18 Juli 2019 | Wirtschaft
The International Monetary Fund (IMF) reiterated on Tuesday its call on Morocco to move towards a greater exchange rate flexibility with a view to strengthening the economy’s resilience to external shocks and boosting competitiveness.
In January 2018, Morocco widened the band in which the dirham trades against hard currencies to 2.5% either side of a reference price from the previous 0.3%.
Authorities told the IMF the next phase in the dirham float will be launched when economic conditions permit.
The central bank has not intervened in the foreign exchange market since March 2018.
“The banking sector system is sound and resilient,” said the IMF, while stressing the need to remain vigilant given the increasing complexity and cross-border expansion of Moroccan banks, which combined with further exchange rate flexibility, could introduce new risk factors. – Nampa/Reuters
Egypt says its economy on right track
Egypt's economy grew 5.6% in the 2018/19 fiscal year and is "on the right track" as it completes IMF-backed reforms, prime minister Mustafa Madbouli said yesterday.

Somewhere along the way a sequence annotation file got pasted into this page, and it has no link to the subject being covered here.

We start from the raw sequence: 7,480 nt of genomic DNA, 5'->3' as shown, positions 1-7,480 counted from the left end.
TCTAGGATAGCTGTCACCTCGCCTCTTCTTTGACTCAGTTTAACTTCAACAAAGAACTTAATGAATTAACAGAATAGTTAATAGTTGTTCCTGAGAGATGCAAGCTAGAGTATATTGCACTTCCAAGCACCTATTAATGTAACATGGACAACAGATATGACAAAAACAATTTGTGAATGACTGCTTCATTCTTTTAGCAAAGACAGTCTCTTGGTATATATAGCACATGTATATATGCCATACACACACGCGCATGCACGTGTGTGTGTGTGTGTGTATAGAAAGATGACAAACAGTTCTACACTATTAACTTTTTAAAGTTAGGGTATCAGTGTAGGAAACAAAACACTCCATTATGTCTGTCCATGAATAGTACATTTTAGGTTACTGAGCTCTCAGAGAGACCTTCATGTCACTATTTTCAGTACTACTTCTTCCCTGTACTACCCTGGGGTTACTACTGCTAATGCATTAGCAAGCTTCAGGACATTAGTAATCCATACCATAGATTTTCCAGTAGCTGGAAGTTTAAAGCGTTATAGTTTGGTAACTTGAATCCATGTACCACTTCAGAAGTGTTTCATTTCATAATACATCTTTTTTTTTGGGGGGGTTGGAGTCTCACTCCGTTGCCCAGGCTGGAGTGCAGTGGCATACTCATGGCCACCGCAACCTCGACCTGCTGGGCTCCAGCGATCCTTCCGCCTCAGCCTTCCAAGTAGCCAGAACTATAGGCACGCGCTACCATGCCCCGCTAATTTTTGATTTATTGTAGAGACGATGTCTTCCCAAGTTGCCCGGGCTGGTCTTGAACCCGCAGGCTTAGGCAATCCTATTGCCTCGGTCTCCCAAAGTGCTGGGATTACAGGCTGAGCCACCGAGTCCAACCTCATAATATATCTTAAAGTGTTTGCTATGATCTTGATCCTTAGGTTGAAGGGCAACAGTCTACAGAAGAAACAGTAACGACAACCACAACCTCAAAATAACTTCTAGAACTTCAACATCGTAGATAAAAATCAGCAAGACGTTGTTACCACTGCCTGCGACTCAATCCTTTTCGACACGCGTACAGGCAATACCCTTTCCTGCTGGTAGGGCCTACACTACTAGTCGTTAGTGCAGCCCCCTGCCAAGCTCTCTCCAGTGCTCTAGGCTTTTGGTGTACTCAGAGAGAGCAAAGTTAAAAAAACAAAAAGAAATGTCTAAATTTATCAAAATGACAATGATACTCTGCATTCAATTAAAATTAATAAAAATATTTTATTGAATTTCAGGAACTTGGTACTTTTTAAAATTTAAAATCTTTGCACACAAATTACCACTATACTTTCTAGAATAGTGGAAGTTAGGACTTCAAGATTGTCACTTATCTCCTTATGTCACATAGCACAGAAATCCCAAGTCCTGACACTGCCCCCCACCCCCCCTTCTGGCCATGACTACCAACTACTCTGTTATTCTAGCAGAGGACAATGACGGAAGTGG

The budget deficit came in at 8.2% of GDP, he said, which was slightly below an official forecast of 8.4%.
Egypt is emerging from a three-year economic reform programme tied to a US$12 billion loan from the International Monetary Fund.
Egypt has been praised by international lenders for swift reforms implemented since 2016, though austerity measures and inflation have left many Egyptians struggling to get by.
The reforms included a sharp devaluation of the currency, the introduction of value-added tax and the elimination of subsidies on most fuel products. – Nampa/Reuters
Kenya deports foreign directors of betting firms
Kenya has ordered the deportation of 17 foreign directors of betting firms operating in Kenya, the interior ministry said yesterday, almost a week after ordering telecoms firm Safaricom to stop processing payments for sports betting firms.
Online sports betting companies such as SportPesa have grown rapidly in the East African nation in recent years, riding a wave of enthusiasm for sports, with the government putting their combined revenue at 200 billion shillings (US$2 billion) last year, up from 2 billion shillings five years earlier.
However, that has raised government concern about the social impact of betting. In May, the country introduced new gambling regulations, including banning advertising outdoors and on social media.
The interior ministry said on 1 July that regulator Betting Control and Licensing Board had declined to renew licences of 19 firms while it reviewed their operations and shareholding structures.
Reuters could not immediately ascertain those targeted but Kenya's Daily Nation newspaper, citing unnamed sources, reported that they included nationals of Bulgaria, Italy, Russia and Poland. – Nampa/Reuters